I signed books after the reading.

TOUR TIP #7: Always ask who they'd like the book inscribed to, and how to spell their name. Trust me on this one. I've met Aymee, Jym, Marscha, Debbera, and Chuk, to misname a few.

When the last person left, I hung around and signed the rest of the stock.

TOUR TIP #8: Don't leave without signing everything.

Then I did some more browsing and bought some books. In this instance, I bought a $50 first edition of Silence of the Lambs.

TOUR TIP #9: When signing at an indie store, always buy something before you leave. Support the folks who support you.

I was there two hours total. Ten books sold, fifteen signed. Plus, they let me keep the rest of the cake (Lemon poppy seed...mmm.)

After the event, Jim Hansen took me out to lunch (Thanks Jim! Everyone buy NIGHT LAWS this January! www.jimhansenbooks.com). Then it was off to HIGH CRIMES in Boulder.

HIGH CRIMES is another awesome store, run by the the wonderful Cynthia Nye.

This was another reading event, and I got there still hyped-up from the good time I had at MBTB. Because of that, I didn't spend time introducing myself to everyone. Instead, I went right into the Joe Konrath Comedy Hour.

Not smart. Rather than get the audience to like me before starting my talk, I went for the big laughs right away and they didn't go over well. Sensing that I was losing the crowd, I reeled in the humor and tried to be more informative and sedate.

That worked better, but trying to win an audience over from an initial bad impression is harder than entertaining a group of people who love you before you begin. Next time, I'll do more schmoozing beforehand and start the ball rolling slowly.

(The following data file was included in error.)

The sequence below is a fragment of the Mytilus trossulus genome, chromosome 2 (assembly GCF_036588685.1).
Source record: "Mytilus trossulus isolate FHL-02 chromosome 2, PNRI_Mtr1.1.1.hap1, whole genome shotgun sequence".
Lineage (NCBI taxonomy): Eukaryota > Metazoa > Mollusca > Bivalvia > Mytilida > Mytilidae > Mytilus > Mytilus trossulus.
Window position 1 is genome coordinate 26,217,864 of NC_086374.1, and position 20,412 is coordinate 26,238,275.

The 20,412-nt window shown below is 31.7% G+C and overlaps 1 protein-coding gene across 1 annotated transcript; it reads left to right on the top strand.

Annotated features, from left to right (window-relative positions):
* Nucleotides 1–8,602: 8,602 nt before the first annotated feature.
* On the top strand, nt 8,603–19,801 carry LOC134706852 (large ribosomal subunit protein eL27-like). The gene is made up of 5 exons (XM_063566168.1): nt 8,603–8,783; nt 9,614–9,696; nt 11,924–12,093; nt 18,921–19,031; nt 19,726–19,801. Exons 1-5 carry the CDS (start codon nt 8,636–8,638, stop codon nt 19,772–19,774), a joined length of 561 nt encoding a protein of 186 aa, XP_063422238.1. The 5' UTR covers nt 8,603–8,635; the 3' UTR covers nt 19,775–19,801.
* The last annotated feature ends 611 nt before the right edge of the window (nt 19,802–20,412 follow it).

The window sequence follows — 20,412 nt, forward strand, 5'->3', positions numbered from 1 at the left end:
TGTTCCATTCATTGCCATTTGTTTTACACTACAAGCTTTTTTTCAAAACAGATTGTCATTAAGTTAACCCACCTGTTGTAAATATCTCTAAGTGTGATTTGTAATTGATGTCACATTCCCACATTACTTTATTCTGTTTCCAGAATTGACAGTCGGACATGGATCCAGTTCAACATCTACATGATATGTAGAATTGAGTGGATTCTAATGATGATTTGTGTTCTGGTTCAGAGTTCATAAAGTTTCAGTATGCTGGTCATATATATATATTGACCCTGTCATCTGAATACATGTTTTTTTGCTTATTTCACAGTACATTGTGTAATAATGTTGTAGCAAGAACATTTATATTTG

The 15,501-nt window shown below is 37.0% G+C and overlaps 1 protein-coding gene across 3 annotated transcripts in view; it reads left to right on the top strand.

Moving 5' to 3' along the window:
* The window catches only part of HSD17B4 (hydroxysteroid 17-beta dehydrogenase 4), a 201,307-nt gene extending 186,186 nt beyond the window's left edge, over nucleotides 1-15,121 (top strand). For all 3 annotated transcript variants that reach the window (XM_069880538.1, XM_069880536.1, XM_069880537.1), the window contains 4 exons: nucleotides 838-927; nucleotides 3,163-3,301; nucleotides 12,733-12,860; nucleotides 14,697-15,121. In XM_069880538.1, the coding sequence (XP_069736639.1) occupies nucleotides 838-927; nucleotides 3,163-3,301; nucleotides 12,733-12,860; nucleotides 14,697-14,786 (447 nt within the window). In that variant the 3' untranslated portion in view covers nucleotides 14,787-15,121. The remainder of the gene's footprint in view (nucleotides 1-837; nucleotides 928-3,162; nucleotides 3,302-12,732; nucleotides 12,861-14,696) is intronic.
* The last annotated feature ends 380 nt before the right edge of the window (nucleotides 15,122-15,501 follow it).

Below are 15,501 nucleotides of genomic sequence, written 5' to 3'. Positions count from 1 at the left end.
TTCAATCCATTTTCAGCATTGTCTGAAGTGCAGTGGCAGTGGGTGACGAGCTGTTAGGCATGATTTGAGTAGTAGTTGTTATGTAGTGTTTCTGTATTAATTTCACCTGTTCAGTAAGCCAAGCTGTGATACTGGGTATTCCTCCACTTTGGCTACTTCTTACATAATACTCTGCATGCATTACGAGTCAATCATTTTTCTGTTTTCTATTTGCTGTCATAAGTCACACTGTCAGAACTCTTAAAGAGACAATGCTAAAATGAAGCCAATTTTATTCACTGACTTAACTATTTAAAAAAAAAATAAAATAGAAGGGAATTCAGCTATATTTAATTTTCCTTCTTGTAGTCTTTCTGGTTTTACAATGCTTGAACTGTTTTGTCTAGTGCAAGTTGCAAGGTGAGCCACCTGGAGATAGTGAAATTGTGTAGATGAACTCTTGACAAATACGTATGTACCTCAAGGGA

The reading went better than the Q & A, and some folks stuck around to buy books. I then stayed for a while and sold some books to people who came in after my event. I also bought some books that Cynthia recommended, said my thank yous, and got on the road. Ten books sold, twelve signed.

Drive-by at Borders in Boulder. 2 hardcovers, 6 paperbacks. Sold a paperback while I was there.

Drive-by at Barnes & Noble in Boulder. 2 hardcovers, 4 paperbacks.

Drive-by at Borders in Broomfield. 3 hardcovers, 6 paperbacks. Sold a paperback while I was there.

Drive-by at Waldenbooks in Westminster. 2 hardcover, 5 paperbacks.

Drive-by at Waldenbboks in Arvada---they're closed.

TOUR TIP #10--When planning your drive-by itinerary, check closing times, because some stores close at 8pm.

Drive-by Tattered Cover in Denver. 3 hardcovers, 5 paperbacks, and something cool. In the mystery section is a woman and her daughter, and when they see me grabbing copies of Whiskey Sour, they get excited because they've read it. Naturally I introduce myself, and wind up signing a copy of Bloody Mary for them, and talking for a while.

Meeting fans is always cool.

Back to the hotel, and I'm exhausted. I figure I'll order room service and a massage and put it on my publisher's tab.

Or not.

TOUR TIP #11: Pay for as much as you can on your own. Your publisher is sending you to work, not on a vacation. Hyperion is paying for transportation and lodging. Everything else I'm paying for.

I walk into the lobby with half a BLOODY MARY cake, wondering what I should do with it. As luck would have it, four ladies were having some drinks in the lobby. Still in author mode (which means I'm fearless and will approach anyone) I ask them if they want some cake.

"Hell yeah we want cake!"

One thing led to another, and soon the cake was gone and we were all on our way to Barnes & Noble up the street so I could sign copies of my books for them. Great people. They're from Memphis, here for a convention. If everyone from Memphis is this friendly and fun, I may move there.

After booksigning, we hit an Irish pub and have beer and onion rings, and then it's 1AM and I'm beat.

Back to my luxury suite, where the maid has turned down the bed and left chocolates on the pillow. Very cool.

Sleep becons, but I want to blog this so I have a record of how things are going. Partly because I want to rember this. Partly to show my publisher, so they know I'm trying my best to sell some books.

I did two signings and seven drive-bys today. Not too bad. Tomorrow I have 19 drive-bys to do. I should have enough time, if I get up early.

Time for bed. I have 11 more days of this tour...